[m2c] "NAFTA-Plus," Migration, and the Future of North America
sandinista at shaw.ca
Tue Aug 14 22:49:27 MDT 2007
Americas Program Commentary
"NAFTA-Plus," Migration, and the Future of North America
Ted Lewis | August 14, 2007
Americas Program, Center for International Policy (CIP)
This August 20th and 21st, President George Bush and Mexican President
Felipe Calderón will travel to the remote Canadian resort of
Montebello, Quebec to confer with Canadian Prime Minister Stephen
Harper about the future of North America. Their agenda will be
dominated by a little known "NAFTA plus" strategy they are calling the
Security and Prosperity Partnership (SPP).
While we don't know much about the specifics of the summit's closely
held agenda, it's safe to say they won't be designing democratic,
locally controlled, and earth-friendly policies. That's because
instead of public meetings with representatives of the Mexican,
American, and Canadian peoples, these right wing leaders will be
huddling with the corporate elite club known as the North American
Competitiveness Council, whose members include Wal-Mart and Lockheed
Martin, among others.
Press releases from the summit will undoubtedly glow with
proclamations about the wonders of trade and investment and the urgent
need for infrastructure and security integration. And while we'll hear
how the free market will painlessly solve global warming and other
crises, it's unlikely there will be any acknowledgement of the
disastrous human consequences of the North American Free Trade
Agreement (NAFTA). The nearly-15-year-old treaty has spurred mass
economic dislocation in Mexico, accompanied by drastically accelerated
labor migration to the United States.
In fact, the principle reason that our tri-national leadership has
taken to expanding NAFTA's reach without the consultation of national
legislatures and the general public is that they do not want to again
confront the messy democratic opposition—from both the left and the
right—to their notions of elite North American integration.
Remember that the NAFTA model was negotiated, ratified, and
implemented with bi-partisan consensus among politicians. Al Gore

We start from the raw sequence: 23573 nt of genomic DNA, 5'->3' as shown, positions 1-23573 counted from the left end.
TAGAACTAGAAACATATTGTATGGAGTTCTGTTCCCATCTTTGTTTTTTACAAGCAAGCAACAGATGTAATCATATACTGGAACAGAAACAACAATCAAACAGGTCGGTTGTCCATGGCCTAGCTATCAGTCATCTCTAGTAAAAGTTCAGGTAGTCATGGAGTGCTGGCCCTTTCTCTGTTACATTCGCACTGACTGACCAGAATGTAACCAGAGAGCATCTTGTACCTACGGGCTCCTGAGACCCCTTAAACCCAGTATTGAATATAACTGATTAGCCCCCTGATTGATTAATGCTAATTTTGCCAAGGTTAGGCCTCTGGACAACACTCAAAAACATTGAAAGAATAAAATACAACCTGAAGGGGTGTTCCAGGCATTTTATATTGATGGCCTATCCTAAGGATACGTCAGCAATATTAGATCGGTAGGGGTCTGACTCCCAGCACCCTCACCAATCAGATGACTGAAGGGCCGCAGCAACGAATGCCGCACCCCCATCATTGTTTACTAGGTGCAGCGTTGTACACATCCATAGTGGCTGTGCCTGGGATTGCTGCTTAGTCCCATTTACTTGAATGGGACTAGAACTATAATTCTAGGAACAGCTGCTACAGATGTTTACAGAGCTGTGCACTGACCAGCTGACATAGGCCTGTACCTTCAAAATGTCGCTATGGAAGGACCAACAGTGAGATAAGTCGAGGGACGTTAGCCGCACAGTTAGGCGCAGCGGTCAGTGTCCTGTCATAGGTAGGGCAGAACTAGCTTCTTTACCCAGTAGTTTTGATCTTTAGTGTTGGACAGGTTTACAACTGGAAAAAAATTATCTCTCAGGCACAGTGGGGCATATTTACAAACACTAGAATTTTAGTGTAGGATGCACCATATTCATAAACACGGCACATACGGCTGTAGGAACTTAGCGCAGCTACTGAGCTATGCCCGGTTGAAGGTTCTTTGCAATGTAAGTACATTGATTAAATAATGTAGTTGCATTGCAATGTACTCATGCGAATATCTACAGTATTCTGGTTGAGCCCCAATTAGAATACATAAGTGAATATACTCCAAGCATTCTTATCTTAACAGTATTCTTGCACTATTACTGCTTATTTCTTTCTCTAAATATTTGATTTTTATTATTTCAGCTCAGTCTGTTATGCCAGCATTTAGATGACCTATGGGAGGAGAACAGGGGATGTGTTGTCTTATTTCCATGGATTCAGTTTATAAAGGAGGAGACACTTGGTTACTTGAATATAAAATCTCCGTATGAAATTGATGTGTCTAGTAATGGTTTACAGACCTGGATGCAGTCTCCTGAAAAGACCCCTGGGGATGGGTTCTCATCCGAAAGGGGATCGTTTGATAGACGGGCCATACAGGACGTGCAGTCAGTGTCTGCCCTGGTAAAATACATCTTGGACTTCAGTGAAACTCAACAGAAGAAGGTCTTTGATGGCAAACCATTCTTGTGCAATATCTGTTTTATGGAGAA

carried water for the pro-NAFTA forces in the only national debate we
had on the topic and Bill Clinton put the full weight of his early
presidency behind the plan, which was developed and negotiated by the
previous—George H.W. Bush—administration.
Given the support for NAFTA from business and Washington, it is not
surprising that the mainstream media has rarely covered NAFTA's failed
promise to provide opportunities to the majority of Mexicans, or to
lessen the income disparity between Mexico and the United States. The
media's blind spot on the failures of trade economics has become so
reflexive that even in the heat of this year's immigration debate it
would have required great diligence to discover that the rate of
immigration from Mexico has essentially doubled since the advent of
NAFTA and that close to 60% of undocumented workers in the United
States are Mexican born.
Despite the stunningly apparent connection between the failures of our
trade policies and the breakdown of our immigration system, few if any
journalists and commentators dared to examine the link. Recently, even
some alternative media sources have joined the ruling consensus, using
the flawed logic that the far right's opposition to the SPP—for a
whole host of reasons, including fears of "racial dilution" and
imaginary Mexican plans for the re-conquest of the American
southwest—must prove there is something positive about it.
Despite conservatives' overwrought race-based and other imaginary
fears, there is genuine reason for concern about the secret,
undemocratic nature of the elite integration model. Indeed, the
attempt to undemocratically extend NAFTA's reach echoes with silence
about its human toll: the broken families, disrupted communities, and
ever-widening income inequalities within and between NAFTA partners.
Even a minor adjustment like delaying the final removal of tariffs on
white corn and beans from the United States to Mexico at the beginning
of 2008—something that would provide some small protection to Mexico's
most vulnerable small farmers—has been declared off the table.
In the wake of the failed immigration reform efforts in the United
States this year, it is clear that the success of any future reform
will lie in addressing the desperate need for sustained
community-level economic development in Mexico. This kind of
development will not mint new millionaires the way NAFTA has, but it
will provide opportunities for Mexicans to stay at home and reduce the
pressures currently overwhelming the U.S. immigration system.
The policies promoted by Bush, Harper, and Calderón are sure to be
more of the same and worse. We need to push for a Genuine Prosperity
and Human Security agenda and for an urgently needed North American
conversation on democratic integration from below.
Ted Lewis directs the Mexico Program of Global Exchange and
collaborates with the Americas Program at www.americaspolicy.org. He
can be contacted at the U.S. telephone number (415) 575-5533 or
"Until all of us are free, the few who think they are remain tainted
with enslavement." Lee Maracle
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